Gordon Fox

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Gordon Fox
222nd Speaker of the Rhode Island House of Representatives
In office
February 11, 2010 – March 22, 2014
Preceded by William J. Murphy
Succeeded by Nicholas Mattiello
Member of the Rhode Island House of Representatives
from the 4th (5th prior to 2003) district
In office
January 5, 1993 – January 2015
Preceded by K. Nicholas Tsiongas
Succeeded by J. Aaron Regunberg
Personal details
Born Gordon Dennis Fox
(1961-12-21) December 21, 1961 (age 53)
Political party Democratic
Spouse(s) Marcus LaFond (2013–present)
Residence Providence, Rhode Island
Alma mater Providence College,
Rhode Island College,
Northeastern University School of Law
Profession Attorney
Nightclub owner
Religion Catholic[1]

Gordon Dennis Fox (born 1961) is an American politician from Providence, Rhode Island and formerly the Speaker of the Rhode Island House of Representatives. A Democrat, he was first elected to the legislature in 1992 and was elected speaker on February 11, 2010.[2] Fox resigned from the Speakership on March 22, 2014 following an FBI raid on his state office and home.[3][4] On March 3, 2015, it was announced that Fox had agreed to plead guilty to three criminal charges in U.S. District Court.

Early life and career[edit]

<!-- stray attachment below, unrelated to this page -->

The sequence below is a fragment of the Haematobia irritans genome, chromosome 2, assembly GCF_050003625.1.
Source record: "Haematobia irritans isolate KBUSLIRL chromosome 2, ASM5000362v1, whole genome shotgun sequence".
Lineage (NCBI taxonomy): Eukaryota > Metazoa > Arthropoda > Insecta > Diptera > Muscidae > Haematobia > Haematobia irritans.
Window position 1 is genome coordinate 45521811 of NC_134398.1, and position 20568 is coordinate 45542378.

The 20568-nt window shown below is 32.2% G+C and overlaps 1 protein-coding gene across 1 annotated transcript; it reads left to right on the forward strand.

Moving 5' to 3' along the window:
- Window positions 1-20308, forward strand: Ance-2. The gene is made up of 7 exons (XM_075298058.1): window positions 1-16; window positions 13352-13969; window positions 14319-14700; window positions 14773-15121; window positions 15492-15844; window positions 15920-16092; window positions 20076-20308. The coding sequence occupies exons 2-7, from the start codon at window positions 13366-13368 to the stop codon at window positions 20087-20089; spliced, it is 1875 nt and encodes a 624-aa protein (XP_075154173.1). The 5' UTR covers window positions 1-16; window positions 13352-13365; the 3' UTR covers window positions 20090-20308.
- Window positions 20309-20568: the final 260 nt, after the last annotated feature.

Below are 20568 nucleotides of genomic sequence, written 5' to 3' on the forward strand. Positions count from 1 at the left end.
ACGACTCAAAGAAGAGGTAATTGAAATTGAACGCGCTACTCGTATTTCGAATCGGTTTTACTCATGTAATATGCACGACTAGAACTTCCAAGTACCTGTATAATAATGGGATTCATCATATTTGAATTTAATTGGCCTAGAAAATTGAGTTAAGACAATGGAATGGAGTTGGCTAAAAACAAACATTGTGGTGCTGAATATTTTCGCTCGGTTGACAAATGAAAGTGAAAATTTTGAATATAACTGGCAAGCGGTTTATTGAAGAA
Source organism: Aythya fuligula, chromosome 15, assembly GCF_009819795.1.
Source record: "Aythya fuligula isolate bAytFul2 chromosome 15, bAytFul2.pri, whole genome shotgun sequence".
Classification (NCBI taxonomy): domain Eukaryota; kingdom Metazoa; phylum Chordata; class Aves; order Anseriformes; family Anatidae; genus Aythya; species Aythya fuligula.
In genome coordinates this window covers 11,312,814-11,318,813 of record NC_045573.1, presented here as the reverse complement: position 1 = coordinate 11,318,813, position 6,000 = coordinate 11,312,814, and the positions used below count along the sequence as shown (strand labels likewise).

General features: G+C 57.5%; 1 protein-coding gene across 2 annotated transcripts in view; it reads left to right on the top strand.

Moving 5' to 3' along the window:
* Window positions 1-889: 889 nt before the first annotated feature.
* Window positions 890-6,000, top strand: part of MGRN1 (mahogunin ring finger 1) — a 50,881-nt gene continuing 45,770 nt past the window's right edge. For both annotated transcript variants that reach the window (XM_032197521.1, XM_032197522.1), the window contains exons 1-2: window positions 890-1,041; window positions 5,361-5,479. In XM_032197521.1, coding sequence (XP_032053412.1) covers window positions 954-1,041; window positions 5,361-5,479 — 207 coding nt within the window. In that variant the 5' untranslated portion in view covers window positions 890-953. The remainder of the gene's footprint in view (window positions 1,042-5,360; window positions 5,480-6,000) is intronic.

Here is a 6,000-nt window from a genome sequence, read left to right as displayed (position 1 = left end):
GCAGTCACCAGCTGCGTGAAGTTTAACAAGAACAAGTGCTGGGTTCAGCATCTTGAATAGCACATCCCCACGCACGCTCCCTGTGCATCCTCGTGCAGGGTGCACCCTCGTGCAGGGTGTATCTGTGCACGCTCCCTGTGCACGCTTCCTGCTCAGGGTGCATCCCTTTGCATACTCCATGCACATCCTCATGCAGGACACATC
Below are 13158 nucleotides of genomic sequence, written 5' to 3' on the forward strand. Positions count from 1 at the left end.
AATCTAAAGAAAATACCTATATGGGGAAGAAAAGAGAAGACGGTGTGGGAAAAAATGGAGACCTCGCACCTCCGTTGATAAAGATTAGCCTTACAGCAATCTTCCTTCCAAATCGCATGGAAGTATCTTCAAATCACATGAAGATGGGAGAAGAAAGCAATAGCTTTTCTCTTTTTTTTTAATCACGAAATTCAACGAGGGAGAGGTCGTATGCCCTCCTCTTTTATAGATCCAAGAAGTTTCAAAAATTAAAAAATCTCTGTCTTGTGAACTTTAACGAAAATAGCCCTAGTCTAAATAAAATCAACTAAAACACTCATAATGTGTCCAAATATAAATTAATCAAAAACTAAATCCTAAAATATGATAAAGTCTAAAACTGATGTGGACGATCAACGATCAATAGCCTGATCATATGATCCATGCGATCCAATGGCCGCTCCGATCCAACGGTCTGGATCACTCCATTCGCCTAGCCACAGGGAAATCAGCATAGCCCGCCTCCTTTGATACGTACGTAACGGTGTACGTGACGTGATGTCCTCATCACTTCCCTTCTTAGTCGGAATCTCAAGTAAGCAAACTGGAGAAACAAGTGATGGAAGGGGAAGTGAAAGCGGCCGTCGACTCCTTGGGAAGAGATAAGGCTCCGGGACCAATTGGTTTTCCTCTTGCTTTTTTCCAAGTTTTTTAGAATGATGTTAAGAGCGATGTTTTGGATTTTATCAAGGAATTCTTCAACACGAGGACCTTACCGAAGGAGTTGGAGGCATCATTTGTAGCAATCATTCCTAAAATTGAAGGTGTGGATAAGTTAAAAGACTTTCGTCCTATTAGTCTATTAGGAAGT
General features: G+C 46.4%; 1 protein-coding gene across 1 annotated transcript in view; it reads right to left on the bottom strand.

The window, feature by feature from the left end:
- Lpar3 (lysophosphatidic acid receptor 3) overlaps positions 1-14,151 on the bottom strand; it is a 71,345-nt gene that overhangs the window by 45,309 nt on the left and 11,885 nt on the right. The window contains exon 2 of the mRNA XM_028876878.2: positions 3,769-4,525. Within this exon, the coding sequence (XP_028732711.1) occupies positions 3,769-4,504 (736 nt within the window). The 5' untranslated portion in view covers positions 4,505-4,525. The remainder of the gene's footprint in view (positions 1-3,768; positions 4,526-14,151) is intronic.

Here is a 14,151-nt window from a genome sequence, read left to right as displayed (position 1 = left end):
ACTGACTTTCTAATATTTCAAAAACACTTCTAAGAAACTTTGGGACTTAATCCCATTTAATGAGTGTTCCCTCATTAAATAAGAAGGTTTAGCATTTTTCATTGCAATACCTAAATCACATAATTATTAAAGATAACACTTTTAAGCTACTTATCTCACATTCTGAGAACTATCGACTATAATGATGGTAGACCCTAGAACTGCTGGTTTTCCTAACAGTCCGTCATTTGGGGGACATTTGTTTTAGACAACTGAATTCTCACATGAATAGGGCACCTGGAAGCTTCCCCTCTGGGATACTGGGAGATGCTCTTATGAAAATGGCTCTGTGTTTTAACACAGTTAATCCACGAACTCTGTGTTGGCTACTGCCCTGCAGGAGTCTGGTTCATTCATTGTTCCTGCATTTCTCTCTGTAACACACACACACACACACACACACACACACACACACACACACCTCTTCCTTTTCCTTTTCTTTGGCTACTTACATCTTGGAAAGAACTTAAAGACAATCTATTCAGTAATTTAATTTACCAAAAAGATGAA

One of six siblings, Fox is the son of an Irish-American father, a jewelry polisher, and a Cape Verdean mother, who worked as a maid and later at a golf ball factory.[5] His parents met while his father was stopped in Providence while he was returning to Boston after his service in the Korean War ended.[6] The family lived for a time in a Providence apartment with a view of the Statehouse.[7] Fox's father died when he was eighteen.[6]

Fox graduated from Classical High School in Providence.[8] He attended Providence College but had to drop out after a year when his father died. He continued his studies at Rhode Island College, where he earned a degree in history and political science.[5] He then graduated from Northeastern University School of Law in Boston, paying his way by working at a Carvel ice cream shop.[6] He became an attorney.

Fox unsuccessfully ran for the Providence City Council in the mid-1980s. He then worked on the campaigns of state representative Ray Rickman and state representative-turned-United Sttates Representative Patrick J. Kennedy.[6]

Rhode Island House of Representatives[edit]

Fox was first elected to the Rhode Island House of Representatives in November 1992. He represented the 4th district, which included parts of the East Side of Providence, namely the Mount Hope, Summit and Blackstone neighborhoods.[6]

In 1993, Fox backed John B. Harwood over the more liberal Russell Bramley for Speaker. He stated that he supported Harwood because he was a departure from the previous House leadership and because he was supported by Fox's mentor, George Caruolo.[6]

In October 2001, Fox became chairman of the House Finance Committee.[9] In late 2002 he was elected Majority Leader.[10]

On March 30, 2004, Fox came out publicly at a rally in support of same-sex marriage at the State House.[1] At the time he came out, Fox was the only openly gay member of the Rhode Island General Assembly.[11]

During his tenure in the House, Fox worked to pass legislation that created a statewide smoking ban, historic tax credit program, affordable housing fund, mental health parity law, and protections for victims of domestic violence. In 2004 he sponsored a Lobbyist Disclosure Law drafted by Common Cause. The following year he sponsored legislation that would have weakened the same law.[6]